Sometimes, the most courageous and groundbreaking thing a stand-up comedian can do is refuse to be funny.
That’s what Hannah Gadsby does for about a third of her new Netflix special “Nanette,” filmed at the Sydney Opera House and released June 19.
Don’t get me wrong; she’s funny. She’s hilarious. “Nanette” is one of the funniest stand-up comedy acts I’ve seen in a while.
But her real stroke of genius is to capture her audience’s trust and attention with her smart, dry humor, and then to take her audience on a sobering, moving journey through some very difficult subjects.
Gadsby is an Australian comic from the island of Tasmania. She was far from being unknown before “Nanette,” but the show is undoubtedly launching her to a new level of international fame. Before filming the special, Gadsby toured “Nanette” in Australia and the U.K., and performed it for four months in New York City.
“Nanette” is hardly the first stand-up set to explore serious issues with dark humor. That’s what great comics have been doing for decades. What makes “Nanette” such a game-changer is that there comes a point when Gadsby stops letting the audience laugh and forces them to sit in discomfort for extended periods of time.
Gadsby explains how her stand-up works: she creates tension — the setup — and then releases it — the punchline. It’s a formula for laughs that she’s mastered. But after a jarring revelation later on in the set, she declines to tack on a punchline.
“This tension — it’s yours,” she says. “I am not helping you anymore.”
That’s what so many stand-up comics have been afraid to do for so long: deliberately refuse to be funny, even when they know they could.
She addresses issues of gender and sexuality with absolutely no fear of causing discomfort to men in the audience who might not be too keen on hearing harsh truths about patriarchy. She stomps on accepted wisdoms like the nobility of Pablo Picasso.
Gadsby explains her hatred for Picasso. He was a misogynist who had sex with a 17-year-old girl when he was in his forties. She insists that matters. Cubism taught us to view the world from a multitude of perspectives, Gadsby says, but in the case of Picasso’s work, none of them were a woman’s.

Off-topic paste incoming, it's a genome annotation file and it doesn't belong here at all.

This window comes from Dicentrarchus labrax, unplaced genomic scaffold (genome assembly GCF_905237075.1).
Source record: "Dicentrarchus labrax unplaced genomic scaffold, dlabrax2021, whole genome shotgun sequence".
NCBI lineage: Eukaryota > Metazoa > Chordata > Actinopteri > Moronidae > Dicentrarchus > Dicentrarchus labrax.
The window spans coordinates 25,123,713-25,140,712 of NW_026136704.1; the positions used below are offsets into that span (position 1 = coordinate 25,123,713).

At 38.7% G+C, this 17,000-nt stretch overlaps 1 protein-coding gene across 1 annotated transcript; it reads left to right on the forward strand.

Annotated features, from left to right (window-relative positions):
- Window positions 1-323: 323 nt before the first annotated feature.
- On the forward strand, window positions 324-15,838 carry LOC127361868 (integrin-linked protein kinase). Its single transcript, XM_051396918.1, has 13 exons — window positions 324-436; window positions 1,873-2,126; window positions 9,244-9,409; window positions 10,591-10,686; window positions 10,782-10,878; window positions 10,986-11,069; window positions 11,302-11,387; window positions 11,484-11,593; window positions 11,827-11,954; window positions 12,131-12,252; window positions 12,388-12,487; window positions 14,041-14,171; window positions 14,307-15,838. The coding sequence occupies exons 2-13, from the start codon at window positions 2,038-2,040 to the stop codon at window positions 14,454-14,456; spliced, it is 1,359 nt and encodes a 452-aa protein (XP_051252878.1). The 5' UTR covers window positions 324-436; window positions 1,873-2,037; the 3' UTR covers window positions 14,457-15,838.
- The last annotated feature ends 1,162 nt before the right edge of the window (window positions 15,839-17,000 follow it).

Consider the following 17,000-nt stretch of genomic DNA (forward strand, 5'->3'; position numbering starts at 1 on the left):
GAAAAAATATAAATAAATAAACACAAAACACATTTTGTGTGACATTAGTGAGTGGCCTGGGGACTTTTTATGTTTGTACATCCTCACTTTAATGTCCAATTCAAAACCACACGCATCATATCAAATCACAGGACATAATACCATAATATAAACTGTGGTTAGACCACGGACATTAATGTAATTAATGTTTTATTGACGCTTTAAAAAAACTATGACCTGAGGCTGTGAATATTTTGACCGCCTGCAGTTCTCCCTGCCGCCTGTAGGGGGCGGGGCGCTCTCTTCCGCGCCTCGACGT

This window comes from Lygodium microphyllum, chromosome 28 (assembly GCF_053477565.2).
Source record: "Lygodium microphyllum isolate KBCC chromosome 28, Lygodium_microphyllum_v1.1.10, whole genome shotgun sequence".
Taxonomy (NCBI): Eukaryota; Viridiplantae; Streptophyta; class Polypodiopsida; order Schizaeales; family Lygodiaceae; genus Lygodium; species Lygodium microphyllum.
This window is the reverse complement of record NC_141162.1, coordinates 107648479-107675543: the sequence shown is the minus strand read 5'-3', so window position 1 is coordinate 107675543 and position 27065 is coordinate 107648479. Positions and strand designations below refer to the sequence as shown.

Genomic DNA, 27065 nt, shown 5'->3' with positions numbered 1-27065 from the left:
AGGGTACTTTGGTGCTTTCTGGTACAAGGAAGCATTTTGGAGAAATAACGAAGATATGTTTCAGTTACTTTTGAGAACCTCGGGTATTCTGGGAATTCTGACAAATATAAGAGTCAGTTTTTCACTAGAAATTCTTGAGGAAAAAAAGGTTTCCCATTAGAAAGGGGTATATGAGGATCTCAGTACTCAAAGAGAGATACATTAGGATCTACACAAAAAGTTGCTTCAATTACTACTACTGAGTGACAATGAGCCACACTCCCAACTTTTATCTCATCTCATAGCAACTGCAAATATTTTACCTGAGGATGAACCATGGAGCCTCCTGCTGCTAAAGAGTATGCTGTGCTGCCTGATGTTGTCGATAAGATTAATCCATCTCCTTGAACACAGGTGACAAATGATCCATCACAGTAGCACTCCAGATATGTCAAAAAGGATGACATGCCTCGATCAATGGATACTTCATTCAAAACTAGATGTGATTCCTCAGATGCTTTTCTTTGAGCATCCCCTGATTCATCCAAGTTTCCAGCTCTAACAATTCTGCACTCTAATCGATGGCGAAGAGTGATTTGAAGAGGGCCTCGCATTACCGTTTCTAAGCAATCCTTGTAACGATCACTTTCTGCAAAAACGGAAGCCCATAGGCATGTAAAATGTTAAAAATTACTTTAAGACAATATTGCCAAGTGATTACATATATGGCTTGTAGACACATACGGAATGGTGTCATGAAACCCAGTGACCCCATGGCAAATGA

Strangely enough, the extended rant on Picasso was only part of Gadsby’s dwelling on the subject of art history, which she studied in college. One bit of the special that has been widely circulated on social media uses elements of Vincent van Gogh’s biography to shatter misconceptions about mental illness, such as the notion that medicating a mental illness prevents one from feeling. Van Gogh did medicate his mental illness, and that medication may have led to some of his best work.
Gadsby uses her own experiences as a lesbian who doesn’t conform to femininity growing up in a homophobic environment to create a social, political and human narrative. She makes her audience feel the pain and the strength of people she simply refers to as “not-normals.”
Don’t shy away from watching this special just because you know it gets heavy. Again, I promise, it’s hilarious. The most rewarding stories are often the ones that make you both laugh and cry.
Many people will be deeply inspired by “Nanette.” Gadsby shows mesmerizing strength and confidence. It’s as if Gadsby is the role model she herself so desperately needed when she was younger.
Ironically, Gadsby repeatedly announces in the special that she’s quitting comedy. She says she has based most of her comedy career on self-deprecation, a survival tactic she learned when she was young. Self-deprecation is funny, but she notes that self-deprecation for people who live on the margins is more like humiliation than humility.
She says she has to stop.
If Gadsby really does quit performing after this work of genius and outstanding bravery, of course it’ll be unfortunate. But I’m not worried. As long as she continues telling stories in some format, I will be following her work. “Nanette” itself tests the boundaries of stand-up comedy. There’s no reason she can’t step outside of that form altogether.
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